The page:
The Niagara River and Falls have been known outside of North America since the late 17th century, when Father Louis Hennepin, a French explorer, first witnessed them. He wrote about his travels in A New Discovery of a Vast Country in America (1698). The Niagara River was the site of the earliest recorded railway in America. It was an inclined wooden tramway built by John Montresor (1736–1799), a British military engineer, in 1764. Called “The Cradles” and “The Old Lewiston Incline,” it featured loaded carts pulled up wooden rails by rope. It facilitated the movement of goods over the Niagara Escarpment in present-day Lewiston, New York.
On the Canadian side of the river the provincial agency Niagara Parks Commission maintains all of the shoreline property, including Fort Erie, except the sites of Fort George (a National Historic Site maintained federally by Parks Canada), as a public greenspace and environmental heritage.On the American side, the New York State Office of Parks, Recreation and Historic Preservation maintains several state parks adjacent to Niagara Falls and the Niagara River.
Niagara Glen features many rapids downstream of Niagara Falls
A Niagara River Greenway Plan is in progress in the United States. Beaver Island State Park is a New York state park located on Grand Island in northwestern Erie County, New York in the United States. It is situated at the southern end of the island on the bank of the Niagara River and served by the Beaver Island Parkway, a 2.72-mile (4.38 km) highway linking the park to Interstate 190.
The beach at Beaver Island State Park in June 2015. Fort Erie, Ontario is visible across the Niagara River.
Included within the park is the Beaver Island State Park Golf Course, a recognized championship 18-hole, par-72 public golf course. Broderick Park is a park situated along the Niagara River in Buffalo, New York, United States.
Fishing is a popular activity at Broderick Park, a small riverfront park on Buffalo’s West Side.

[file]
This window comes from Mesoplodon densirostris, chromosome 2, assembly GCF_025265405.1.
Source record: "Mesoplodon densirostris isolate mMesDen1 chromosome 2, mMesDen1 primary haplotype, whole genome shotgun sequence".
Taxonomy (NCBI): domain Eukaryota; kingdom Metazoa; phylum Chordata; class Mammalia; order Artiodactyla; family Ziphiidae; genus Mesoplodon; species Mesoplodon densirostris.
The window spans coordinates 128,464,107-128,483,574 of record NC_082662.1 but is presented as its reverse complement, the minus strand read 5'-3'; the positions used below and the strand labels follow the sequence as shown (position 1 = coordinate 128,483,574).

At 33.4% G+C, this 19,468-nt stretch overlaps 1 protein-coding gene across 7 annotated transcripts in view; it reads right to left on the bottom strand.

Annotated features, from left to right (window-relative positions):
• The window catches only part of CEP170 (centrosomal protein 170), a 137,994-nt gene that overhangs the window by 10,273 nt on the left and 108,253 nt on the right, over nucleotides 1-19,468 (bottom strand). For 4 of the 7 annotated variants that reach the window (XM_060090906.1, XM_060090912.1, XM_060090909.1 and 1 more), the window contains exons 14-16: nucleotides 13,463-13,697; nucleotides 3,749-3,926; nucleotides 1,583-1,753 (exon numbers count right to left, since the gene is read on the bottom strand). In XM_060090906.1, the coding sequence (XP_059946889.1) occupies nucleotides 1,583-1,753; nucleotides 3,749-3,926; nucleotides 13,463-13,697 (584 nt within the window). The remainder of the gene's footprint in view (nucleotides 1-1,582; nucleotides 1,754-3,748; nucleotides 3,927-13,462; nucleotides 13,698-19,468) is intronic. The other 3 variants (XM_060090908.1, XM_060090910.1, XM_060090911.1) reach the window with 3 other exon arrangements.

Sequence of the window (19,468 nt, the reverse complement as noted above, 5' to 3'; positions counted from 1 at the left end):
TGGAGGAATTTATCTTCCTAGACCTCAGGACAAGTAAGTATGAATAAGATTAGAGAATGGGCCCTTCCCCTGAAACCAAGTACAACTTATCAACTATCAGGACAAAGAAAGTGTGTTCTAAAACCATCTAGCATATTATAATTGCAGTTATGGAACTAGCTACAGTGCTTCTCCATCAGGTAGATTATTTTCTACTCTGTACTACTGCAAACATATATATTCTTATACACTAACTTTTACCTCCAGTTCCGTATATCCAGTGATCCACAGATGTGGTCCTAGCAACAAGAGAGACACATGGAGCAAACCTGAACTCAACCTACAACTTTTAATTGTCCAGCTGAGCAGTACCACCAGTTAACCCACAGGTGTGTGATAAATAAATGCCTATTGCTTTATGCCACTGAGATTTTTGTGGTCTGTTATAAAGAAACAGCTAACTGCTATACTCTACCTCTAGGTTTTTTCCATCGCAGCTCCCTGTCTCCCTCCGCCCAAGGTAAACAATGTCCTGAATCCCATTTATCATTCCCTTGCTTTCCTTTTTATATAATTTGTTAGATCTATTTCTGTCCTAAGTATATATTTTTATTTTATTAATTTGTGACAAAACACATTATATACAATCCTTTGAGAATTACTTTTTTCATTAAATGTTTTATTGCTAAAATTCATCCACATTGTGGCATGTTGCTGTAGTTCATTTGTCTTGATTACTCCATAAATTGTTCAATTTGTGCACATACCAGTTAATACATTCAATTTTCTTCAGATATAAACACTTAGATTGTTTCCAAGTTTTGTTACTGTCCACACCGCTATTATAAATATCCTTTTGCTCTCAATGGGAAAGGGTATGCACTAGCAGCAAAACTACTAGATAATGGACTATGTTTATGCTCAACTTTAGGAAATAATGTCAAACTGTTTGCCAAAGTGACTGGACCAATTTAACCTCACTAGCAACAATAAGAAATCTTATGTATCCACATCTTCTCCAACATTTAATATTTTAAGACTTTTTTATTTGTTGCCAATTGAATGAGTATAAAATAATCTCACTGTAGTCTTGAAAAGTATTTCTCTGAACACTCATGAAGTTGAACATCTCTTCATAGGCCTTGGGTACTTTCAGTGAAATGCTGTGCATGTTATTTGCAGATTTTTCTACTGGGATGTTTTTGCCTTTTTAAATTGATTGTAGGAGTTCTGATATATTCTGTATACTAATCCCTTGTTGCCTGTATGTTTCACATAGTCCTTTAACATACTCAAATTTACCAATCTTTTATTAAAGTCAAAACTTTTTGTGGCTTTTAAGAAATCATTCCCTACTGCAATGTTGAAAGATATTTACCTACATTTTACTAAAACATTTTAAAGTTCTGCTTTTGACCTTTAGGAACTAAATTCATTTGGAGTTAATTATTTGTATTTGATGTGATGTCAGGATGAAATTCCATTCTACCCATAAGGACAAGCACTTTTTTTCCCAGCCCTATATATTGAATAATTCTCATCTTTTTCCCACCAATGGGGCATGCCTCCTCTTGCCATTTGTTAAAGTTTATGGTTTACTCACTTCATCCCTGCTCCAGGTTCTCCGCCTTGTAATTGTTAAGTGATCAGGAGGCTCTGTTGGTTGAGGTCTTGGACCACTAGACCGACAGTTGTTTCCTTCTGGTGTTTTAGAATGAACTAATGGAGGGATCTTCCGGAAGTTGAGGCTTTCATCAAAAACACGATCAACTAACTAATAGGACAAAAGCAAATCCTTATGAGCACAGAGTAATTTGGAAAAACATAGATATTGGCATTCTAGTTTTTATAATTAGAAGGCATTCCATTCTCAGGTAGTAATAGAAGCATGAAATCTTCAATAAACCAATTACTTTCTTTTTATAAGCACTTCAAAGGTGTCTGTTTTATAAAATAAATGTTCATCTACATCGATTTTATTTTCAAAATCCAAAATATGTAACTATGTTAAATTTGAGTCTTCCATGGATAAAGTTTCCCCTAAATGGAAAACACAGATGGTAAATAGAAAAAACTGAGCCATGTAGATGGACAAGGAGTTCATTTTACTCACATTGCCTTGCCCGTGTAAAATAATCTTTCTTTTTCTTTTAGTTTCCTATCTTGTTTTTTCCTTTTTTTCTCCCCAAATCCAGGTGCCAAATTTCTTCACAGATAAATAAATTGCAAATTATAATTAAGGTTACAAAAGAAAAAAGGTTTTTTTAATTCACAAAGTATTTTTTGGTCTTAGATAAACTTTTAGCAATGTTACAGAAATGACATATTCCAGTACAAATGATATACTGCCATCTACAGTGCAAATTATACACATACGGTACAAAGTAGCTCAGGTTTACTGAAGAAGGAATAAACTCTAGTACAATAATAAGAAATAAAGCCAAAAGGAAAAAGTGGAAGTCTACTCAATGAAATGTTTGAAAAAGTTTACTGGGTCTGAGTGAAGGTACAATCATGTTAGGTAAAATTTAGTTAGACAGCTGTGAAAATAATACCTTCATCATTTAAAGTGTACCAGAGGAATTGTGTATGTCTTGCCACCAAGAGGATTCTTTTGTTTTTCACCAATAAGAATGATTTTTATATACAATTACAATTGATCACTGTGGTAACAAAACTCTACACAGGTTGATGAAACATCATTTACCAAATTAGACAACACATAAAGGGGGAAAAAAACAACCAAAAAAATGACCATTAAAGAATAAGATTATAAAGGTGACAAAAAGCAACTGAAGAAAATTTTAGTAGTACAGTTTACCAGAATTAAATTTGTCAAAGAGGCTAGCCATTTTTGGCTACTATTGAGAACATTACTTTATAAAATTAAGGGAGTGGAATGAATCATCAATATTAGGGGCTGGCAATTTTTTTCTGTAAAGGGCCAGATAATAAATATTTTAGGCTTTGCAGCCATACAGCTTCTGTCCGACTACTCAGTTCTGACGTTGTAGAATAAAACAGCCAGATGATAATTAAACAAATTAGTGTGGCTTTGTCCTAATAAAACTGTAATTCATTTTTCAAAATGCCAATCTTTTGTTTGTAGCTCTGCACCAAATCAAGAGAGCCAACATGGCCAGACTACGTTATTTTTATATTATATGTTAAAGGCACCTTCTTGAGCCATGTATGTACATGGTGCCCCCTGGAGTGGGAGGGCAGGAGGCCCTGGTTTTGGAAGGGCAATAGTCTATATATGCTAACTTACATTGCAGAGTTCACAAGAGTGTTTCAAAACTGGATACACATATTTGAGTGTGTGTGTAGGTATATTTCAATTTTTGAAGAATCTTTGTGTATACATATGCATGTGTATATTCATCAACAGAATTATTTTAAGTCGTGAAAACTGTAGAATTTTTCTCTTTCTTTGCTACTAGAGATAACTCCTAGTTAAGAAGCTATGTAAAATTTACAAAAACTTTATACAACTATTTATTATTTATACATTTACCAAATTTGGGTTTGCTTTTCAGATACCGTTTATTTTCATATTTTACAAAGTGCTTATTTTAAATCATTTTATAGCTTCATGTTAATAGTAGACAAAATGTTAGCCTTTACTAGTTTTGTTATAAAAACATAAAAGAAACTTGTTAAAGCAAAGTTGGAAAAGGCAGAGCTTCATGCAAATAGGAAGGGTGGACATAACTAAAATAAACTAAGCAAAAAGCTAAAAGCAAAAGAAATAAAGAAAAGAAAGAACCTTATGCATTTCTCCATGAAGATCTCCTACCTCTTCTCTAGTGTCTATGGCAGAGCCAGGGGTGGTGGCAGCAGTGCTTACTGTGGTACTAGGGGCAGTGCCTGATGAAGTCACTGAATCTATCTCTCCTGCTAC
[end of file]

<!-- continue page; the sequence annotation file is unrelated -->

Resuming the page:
Buckhorn Island State Park is an 895-acre (3.62 km2) state park located in Erie County, New York in the Town of Grand Island. The park is on the northern end of the island of Grand Island.
Woods Creek is the west boundary of Buckhorn Island State Park.
De Veaux Woods State Park is a 51-acre (0.21 km2) state park located in Niagara County, New York, USA. The park is located off the Robert Moses State Parkway, north of the City of Niagara Falls. It is adjacent to Whirlpool State Park.
Earl W. Brydges Artpark State Park (or Earl W. Brydges State Artpark) is a 108-acre (0.44 km2) state park located in the Village of Lewiston in Niagara County, New York. The park, which is officially named after former New York State Senator Earl Brydges, is generally referred to as Artpark. Fort Niagara State Park is located in the Town of Porter in Niagara County, New York, United States. Historic Fort Niagara is located within the park. The 504-acre (2.04 km2) park is northwest of Youngstown near the northern terminus of the Niagara Scenic Parkway and is in the Niagara Falls National Heritage Area.
The Niagara River has a long history of both road and rail bridges spanning the river, both upstream and downstream of the Falls. This history includes numerous bridges that have fallen victim to the harsh conditions of the Niagara Gorge, such as landslides and icepacks.